Top positive review
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Highly recommended for experienced presenters who need to raise their game
on 8 April 2014
This is a great book for people who have to persuade an audience with their presentations. I think it really scores for those who are experienced presenters and want to raise their game, because as the author points out “Creating an interesting presentation requires a more thoughtful process than throwing together the blather we’ve come to call a presentation today.”
No easy fix is promised: throughout the book, Nancy Duarte repeats the message that it takes time and planning to create and deliver a high-quality presentation. Early on, she cites a survey suggesting that as many as 86% of executives say that communication clearly impacts their careers; yet only a quarter of them put more than 2 hours into preparing for high-stakes presentations. Which may go some way to explaining why so many presentations are rubbish.
Facts aren’t enough on their own: we need to appeal to hearts as well as minds, emotions as well as reason. To do this we need to weave compelling stories through our presentation. When was the last time you visualised a set of numbers showed on a slide? Now when was the last time you visualised what was going on in a story a presenter told? And which stayed in the memory – the number or the story? If you were lucky the number and story were in the same presentation, and you most likely remembered them both.
Duarte walks her talk, as Resonate takes presenters through the journey of creating a compelling presentation. She provides memorable stories from her own experience and more than a dozen different high-profile case studies, some of whose presentations are analysed in great detail to see just how people from Abraham Lincoln to Steve Jobs, companies such as General Electric and Cisco Systems, deliver presentations that move people to act.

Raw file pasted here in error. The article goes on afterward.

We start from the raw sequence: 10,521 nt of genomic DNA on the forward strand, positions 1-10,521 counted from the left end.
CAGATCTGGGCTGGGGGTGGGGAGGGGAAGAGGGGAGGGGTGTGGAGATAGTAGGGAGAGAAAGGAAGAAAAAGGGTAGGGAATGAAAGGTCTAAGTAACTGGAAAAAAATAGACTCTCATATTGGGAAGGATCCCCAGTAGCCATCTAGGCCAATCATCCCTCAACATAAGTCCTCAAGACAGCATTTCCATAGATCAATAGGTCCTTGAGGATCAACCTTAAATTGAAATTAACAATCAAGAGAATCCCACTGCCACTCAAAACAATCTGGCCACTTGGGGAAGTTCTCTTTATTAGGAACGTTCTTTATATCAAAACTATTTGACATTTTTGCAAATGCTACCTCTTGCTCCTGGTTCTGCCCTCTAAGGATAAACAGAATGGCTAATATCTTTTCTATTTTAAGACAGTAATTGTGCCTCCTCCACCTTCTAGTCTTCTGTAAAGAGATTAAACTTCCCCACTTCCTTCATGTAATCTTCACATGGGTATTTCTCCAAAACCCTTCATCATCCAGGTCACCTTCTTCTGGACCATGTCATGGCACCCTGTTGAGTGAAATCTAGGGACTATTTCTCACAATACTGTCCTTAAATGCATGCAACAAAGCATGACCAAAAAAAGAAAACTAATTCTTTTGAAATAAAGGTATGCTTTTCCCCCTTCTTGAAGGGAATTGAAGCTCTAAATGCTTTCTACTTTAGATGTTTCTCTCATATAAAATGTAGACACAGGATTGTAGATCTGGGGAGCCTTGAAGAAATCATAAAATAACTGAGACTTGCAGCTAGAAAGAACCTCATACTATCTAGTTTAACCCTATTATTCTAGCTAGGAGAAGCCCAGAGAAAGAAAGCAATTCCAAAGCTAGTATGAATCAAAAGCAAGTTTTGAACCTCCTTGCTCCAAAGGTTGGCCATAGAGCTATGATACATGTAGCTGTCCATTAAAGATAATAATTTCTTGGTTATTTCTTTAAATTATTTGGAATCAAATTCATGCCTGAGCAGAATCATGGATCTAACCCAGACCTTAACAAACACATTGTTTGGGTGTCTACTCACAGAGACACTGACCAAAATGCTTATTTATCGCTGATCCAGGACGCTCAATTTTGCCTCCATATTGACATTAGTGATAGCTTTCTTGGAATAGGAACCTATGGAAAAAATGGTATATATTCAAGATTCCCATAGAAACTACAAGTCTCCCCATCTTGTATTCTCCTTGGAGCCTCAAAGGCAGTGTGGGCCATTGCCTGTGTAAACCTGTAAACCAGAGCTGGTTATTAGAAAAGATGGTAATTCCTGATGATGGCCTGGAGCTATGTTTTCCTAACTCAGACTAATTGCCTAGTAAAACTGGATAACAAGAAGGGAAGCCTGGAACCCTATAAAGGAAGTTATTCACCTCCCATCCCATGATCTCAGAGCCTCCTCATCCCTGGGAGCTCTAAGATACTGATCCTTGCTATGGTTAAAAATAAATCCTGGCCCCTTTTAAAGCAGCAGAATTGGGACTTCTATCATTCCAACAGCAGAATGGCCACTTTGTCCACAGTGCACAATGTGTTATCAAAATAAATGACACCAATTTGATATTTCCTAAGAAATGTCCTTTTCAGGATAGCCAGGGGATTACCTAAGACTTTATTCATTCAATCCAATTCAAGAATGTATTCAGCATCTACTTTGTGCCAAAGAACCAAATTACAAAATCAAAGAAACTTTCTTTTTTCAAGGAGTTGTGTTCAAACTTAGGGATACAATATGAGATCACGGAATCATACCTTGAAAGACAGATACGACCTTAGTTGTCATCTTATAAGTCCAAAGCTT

There are heaps of practical tips and wise words – I particularly like Duarte’s advice for presenters to take the role of ‘mentor’ not ‘hero’ to the audience, as it “will clothe you in humility”. Guide, give advice and words of wisdom, lessons learned – and help the audience join you on a journey. Duarte’s tips to getting to know your audience are illustrated with her own rigorous research and preparation for a client, showing just how much work is needed here. This rigour is followed by ruthlessness at the editing stage when we’re told to “edit on behalf of your audience”, and when creating the presentation to “wean yourself from the slides”.
Even experienced presenters will discover new tools. I liked the ‘sparkline’, which visualises the narrative ebb and flow (wonderfully illustrated by Benjamin Zander). There are story templates, tools for analysing the audience and then mapping their (not your) journey from where there are now to where they can be, frameworks for presentation structure, and another favourite of mine, the S.T.A.R. Moment (‘Something They’ll Always Remember’).
This is a hefty work, yet all wonderfully brought to life with metaphor, visuals, stories, and characters from history, art, TV and movies. We get Yoda and Luke Skywalker and even the Karate Kid, along with Martin Luther King, Hitchcock, Mozart and many more.
I was particularly pleased with my Kindle for iPad app edition with live links to resources and tools. It looked superb and worked beautifully – like a great presentation.
You can find Resonate here on Amazon [http://www.amazon.co.uk/Resonate-Present-Stories-Transform-Audiences/dp/B00C6PO61Q/ref=sr_1_2?ie=UTF8&qid=1396924929&sr=8-2&keywords=resonate+present+visual+stories+that+transform+audiences]
Nancy has also written ‘Slide:ology’ which is now on my wish-list